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Cultural Divide

Creative vs classical: The mystifying divide

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When Kathak danseuse Aditi Mangaldas refused the Sangeet Natak Akademi award in the ‘Creative/Contemporary Choreography’ category, she triggered off a debate about who defines traditional/ contemporary and on what basis

This fortnight, when internationally acclaimed Kathak danseuse, Aditi Mangaldas, refused an award from the Sangeet Natak Academy, the government body (and arguably, ultimate arbiter of what constitutes traditional/contemporary/aesthetic or otherwise in Indian performing arts through criterion intelligible only to itself!) under the specious category of 'Creative/ Contemporary Choreography', she set the proverbial cat among the pigeons and triggered off a serious debate on who defines traditional/contemporary and on what basis.

Mangaldas argued, with commendable civility, that "Eighty per cent of my work in the last 25 years has been solidly grounded in classical Kathak and only 20 per cent has been experimental, contemporary and that too is extremely nascent and mere foray into uncharted terrain over which I claim no command and in which I'm admittedly experimenting. And even this experimental work draws strongly from my grounding in classical Kathak". Implicit in the specious categorisation of her award was a dismissal of the hard, much lauded work of the dazzling Kathak soloist and star pupil of Kathak greats, a la Birju Maharaj and Kumudini Lakhia. The award under the very arbitrary category to Mangaldas is even more mystifying considering the same government body didn't find (presumably) any contradiction in awarding a prize decades earlier, for classical Kathak to her iconoclastic guru, Lakhia, who, in the seventies, broke every rule in the Kathak book and proclaimed famously: "There CAN be Kathak sans Krishna" !

Mangaldas, though anguished, remained circumspect pleading for "debate and more indepth thought on the part of a national cultural body while devising categories, granting awards. It is the prerogative of this prestigious conglomerate to decide what category my life's work belongs to. On the other hand, it's my prerogative to disagree and state where I think my contribution really lies. People like Astad Deboo, Uttara Asha Coorlawala, Daksha Sheth have done serious work in the contemporary space and actually toiled to evolve a new dance idiom and vocabulary. I claim no space on that turf because I'm a mere starter here. My life's work has been in other domains". Dance critics, peers agree. Author of a tome on dance history, longtime observer/critic Leela Venkatraman feels the categorisation, the award was unfair. "I understand her hurt because they seem to have slighted her Kathak abilities. Completely cutting out Kathak belittles her training, background and proven record as a performer of exceptional calibre. They should have awarded her for Kathak choreography rather than Kathak contemporary. In any case, I don't understand these contemporary Bharatnatyam/Kathak categories. "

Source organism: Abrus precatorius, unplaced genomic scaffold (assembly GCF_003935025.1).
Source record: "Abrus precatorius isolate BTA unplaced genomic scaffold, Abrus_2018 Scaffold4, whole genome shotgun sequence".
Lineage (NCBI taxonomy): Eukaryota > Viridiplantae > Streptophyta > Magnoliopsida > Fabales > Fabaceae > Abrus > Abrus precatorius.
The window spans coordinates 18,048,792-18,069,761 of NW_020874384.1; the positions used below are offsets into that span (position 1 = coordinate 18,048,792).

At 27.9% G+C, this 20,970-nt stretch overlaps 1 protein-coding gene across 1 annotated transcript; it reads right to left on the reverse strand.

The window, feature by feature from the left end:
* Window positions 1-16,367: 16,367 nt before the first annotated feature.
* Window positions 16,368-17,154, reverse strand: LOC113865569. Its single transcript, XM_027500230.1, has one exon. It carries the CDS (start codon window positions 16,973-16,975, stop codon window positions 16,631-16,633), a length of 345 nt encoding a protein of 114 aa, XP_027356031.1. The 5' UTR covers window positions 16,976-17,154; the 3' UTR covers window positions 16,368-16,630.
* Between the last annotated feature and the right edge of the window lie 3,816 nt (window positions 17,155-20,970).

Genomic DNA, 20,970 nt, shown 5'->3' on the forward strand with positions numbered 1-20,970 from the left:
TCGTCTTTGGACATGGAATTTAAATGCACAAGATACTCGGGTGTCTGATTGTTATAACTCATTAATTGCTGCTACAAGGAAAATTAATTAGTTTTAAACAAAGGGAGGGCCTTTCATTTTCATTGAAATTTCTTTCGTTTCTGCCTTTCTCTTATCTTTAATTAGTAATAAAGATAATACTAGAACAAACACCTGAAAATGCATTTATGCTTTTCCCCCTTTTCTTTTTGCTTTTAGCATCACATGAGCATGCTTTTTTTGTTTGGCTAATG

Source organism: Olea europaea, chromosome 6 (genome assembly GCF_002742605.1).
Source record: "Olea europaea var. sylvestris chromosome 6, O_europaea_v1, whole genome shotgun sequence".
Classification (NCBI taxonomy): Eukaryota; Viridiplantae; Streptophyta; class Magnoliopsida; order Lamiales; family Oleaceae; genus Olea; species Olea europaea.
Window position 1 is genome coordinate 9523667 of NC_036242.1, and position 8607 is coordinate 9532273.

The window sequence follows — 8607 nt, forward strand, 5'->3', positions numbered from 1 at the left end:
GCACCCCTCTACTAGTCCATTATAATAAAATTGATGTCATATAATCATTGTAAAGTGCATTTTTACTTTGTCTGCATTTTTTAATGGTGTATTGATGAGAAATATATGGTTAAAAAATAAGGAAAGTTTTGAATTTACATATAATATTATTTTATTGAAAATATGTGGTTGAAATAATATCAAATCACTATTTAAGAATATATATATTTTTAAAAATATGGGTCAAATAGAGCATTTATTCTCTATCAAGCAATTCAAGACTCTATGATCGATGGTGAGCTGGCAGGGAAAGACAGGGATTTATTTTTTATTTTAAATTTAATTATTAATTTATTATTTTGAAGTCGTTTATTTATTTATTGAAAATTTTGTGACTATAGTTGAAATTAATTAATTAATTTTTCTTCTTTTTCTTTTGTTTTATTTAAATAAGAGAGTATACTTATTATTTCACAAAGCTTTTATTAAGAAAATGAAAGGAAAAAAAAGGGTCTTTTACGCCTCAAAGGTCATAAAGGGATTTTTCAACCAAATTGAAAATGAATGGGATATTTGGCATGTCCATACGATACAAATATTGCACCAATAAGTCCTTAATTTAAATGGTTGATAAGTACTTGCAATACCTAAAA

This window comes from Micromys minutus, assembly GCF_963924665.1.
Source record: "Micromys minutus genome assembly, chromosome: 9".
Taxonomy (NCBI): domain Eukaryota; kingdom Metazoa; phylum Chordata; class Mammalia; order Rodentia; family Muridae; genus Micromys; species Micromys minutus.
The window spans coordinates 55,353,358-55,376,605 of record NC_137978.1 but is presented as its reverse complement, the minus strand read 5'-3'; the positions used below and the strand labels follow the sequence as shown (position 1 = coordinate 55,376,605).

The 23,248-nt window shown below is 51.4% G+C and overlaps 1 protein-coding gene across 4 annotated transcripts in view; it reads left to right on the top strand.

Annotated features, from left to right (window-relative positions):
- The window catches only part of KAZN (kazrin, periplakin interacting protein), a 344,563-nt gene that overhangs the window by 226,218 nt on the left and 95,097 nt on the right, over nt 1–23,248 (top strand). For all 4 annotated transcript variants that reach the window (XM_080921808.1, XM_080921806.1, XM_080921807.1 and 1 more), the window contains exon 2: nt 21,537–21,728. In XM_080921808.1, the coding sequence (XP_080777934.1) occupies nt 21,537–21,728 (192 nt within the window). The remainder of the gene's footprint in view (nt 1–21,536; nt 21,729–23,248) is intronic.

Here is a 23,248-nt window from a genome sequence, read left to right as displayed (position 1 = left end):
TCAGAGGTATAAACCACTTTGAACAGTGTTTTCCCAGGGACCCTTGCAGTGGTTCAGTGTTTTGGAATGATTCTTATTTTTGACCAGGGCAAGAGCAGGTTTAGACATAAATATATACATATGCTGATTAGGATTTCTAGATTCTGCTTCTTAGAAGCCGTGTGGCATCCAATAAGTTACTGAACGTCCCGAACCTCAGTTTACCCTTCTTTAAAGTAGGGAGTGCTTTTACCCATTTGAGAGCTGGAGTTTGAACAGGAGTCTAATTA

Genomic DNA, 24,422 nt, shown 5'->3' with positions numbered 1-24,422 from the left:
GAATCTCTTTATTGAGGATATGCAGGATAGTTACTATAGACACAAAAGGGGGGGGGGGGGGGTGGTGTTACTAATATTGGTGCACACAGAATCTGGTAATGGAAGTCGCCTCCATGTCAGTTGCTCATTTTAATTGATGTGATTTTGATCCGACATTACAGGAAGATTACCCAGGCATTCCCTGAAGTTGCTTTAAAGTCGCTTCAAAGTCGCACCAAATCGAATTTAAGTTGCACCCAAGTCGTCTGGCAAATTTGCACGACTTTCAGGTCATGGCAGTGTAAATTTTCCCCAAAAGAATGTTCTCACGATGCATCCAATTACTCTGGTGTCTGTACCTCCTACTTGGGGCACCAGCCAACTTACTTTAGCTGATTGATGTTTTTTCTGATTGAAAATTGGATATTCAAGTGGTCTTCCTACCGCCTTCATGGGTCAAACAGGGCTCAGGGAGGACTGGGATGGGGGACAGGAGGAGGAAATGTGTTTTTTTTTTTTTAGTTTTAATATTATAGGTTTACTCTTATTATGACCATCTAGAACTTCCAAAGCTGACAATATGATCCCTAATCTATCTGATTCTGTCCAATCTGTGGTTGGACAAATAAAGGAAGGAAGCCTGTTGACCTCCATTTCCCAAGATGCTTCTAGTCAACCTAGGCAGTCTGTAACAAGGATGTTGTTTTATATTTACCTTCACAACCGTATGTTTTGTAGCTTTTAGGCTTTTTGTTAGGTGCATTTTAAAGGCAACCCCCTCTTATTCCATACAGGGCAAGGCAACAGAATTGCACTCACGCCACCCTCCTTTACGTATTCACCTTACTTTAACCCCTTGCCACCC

Bharatnatyam dancer Navtej Johar who has battled pretty much the same perception /mindset for a while now is sympathetic. "Aditi is first and foremost a fabulous Kathak dancer and deserves to be celebrated for that. It's her strong commitment to this form that makes her curious about its form, content, malleability. She richly deserved to be awarded for her Kathak. " Malaysian Odissi dancer Ramli Ibrahim, an earlier SNA awardee in the classical Odissi category, who, ironically enough, has been lambasted in Orissa for taking liberties with Odissi costume, 'classicism' offers another insight: "Aditi/s work is like her guru, Kumudini Lakhia's. It is distinctly classical. Yet like her guru, she's transformed it wonderfully, infused it with a stunning contemporaniety. The tragedy? Will she ever be recognised twice over for both categories of work? These categories/ nomenclatures are very strange. So is traditional Kathak not creative then? Is Bharatnatyam not creative within the traditional form?"

Going by this logic, Rukmini Devi should have been stoned to death for her heretic reinvention of what we today call 'classical, pure Bharatnatyam'. A muted though very significant endorsement of Mangaldas' stand comes from the SNA chairperson Leela Samson herself who was reportedly absent from the meeting where the decision for giving this particular award was taken. She terms the episode as "unfortunate" and goes on to say "she has done what other gurus have done in their time, which is to create, experiment, make the contemporary relevant". She stops short of castigating the SNA body saying the body "in its wisdom" made a "unanimous decision". Pressed to comment whether implicit in awarding Mangaldas in such a category implied a dismissal of her contribution to classical Kathak she would only say, "As a dancer, I think it is very unfortunate. " A reaction that though very sympathetic begs the question: was there perhaps a disagreement within the body on this issue and was Samson sidelined? Follow-up question: can Samson be exonerated for culpability in a decision taken, after all, by a body which she heads? Again, is her reservation on record? Or is it that Samson is wary of the cultural body politic after her bruising experience with Kalashetra?

Either way, the mysterious workings of the Indian cultural establishment continue to perplex and confound most observers and members of the creative community. Many though, are lauding Mangaldas' act of courage in calling the Academy to account and challenging ossified mindsets. Someone, after all, needs to tell the truth about the Emperor's New Clothes!

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